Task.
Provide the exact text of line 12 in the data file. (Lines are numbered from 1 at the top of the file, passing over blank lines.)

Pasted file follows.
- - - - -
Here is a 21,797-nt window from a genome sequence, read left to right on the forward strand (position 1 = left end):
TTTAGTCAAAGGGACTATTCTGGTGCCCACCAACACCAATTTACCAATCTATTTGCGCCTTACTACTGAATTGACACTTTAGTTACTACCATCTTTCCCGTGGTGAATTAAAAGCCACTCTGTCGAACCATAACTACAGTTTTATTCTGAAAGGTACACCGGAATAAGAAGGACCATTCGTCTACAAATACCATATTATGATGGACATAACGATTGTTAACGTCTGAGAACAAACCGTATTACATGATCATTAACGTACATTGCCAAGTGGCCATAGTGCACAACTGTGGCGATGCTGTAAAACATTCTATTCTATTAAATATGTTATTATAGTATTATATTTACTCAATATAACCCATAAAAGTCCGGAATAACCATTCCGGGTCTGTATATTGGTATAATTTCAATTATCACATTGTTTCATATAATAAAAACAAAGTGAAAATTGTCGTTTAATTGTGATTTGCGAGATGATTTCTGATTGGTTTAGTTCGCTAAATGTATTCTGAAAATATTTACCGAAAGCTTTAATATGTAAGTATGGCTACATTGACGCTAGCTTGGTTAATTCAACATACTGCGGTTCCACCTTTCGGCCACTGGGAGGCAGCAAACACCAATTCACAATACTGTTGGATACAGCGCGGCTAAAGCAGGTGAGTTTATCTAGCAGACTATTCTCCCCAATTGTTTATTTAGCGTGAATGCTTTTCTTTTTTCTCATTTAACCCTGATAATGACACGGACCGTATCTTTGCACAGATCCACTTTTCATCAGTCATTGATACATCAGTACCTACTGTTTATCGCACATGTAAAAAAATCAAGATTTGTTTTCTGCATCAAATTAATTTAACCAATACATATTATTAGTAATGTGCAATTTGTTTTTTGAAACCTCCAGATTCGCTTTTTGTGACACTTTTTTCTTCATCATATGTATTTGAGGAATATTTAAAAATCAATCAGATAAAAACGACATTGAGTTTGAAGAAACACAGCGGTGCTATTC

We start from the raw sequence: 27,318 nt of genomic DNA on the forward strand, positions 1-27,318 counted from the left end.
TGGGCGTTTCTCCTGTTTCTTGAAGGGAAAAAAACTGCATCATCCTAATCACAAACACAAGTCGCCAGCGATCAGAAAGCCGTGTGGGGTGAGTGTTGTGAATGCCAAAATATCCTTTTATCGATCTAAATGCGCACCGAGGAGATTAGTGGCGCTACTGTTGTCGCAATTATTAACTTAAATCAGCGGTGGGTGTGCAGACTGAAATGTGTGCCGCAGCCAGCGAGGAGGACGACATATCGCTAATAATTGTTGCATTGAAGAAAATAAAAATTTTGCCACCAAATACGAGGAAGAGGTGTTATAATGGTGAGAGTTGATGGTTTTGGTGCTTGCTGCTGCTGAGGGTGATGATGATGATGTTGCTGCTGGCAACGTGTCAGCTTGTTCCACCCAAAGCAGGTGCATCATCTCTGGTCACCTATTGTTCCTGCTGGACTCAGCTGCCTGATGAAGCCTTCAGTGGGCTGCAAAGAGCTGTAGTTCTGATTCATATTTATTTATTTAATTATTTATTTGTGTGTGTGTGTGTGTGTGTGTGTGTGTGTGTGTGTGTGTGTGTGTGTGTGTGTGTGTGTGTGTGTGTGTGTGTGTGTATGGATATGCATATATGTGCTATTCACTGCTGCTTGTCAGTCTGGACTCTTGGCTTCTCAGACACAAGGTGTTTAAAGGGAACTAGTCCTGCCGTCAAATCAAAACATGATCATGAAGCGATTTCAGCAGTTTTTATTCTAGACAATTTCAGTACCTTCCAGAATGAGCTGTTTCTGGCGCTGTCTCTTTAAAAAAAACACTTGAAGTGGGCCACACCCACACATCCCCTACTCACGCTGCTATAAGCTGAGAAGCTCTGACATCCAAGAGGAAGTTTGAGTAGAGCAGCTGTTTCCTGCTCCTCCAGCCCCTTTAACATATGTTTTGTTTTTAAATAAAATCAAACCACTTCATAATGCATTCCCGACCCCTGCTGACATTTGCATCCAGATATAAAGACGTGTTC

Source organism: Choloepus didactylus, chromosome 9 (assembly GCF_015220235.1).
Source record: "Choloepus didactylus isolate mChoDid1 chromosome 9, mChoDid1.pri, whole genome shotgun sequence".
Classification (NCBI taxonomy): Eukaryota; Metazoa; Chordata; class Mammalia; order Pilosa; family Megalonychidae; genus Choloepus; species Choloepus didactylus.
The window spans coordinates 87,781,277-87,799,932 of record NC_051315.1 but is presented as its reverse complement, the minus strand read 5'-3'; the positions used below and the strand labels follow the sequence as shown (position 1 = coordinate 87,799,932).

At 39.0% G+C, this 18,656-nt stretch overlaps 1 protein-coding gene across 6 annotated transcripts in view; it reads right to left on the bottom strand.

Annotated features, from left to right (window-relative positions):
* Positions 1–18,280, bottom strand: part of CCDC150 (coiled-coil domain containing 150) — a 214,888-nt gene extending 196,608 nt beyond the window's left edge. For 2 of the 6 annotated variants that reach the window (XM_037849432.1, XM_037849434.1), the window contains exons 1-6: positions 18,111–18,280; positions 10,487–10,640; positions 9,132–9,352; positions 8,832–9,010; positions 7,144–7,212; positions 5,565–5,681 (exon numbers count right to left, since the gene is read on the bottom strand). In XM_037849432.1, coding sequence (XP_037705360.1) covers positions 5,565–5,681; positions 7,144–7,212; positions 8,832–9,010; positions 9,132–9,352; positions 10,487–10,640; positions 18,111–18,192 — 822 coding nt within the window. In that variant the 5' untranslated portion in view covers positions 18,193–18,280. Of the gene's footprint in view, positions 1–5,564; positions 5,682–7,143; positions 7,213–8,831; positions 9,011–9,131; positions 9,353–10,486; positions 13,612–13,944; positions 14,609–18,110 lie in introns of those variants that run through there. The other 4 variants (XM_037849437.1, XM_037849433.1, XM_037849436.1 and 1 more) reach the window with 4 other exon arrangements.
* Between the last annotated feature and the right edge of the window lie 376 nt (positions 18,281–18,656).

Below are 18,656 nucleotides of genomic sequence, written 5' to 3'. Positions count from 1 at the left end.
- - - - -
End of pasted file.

* Between the last annotated feature and the right edge of the window lie 376 nt (positions 18,281–18,656).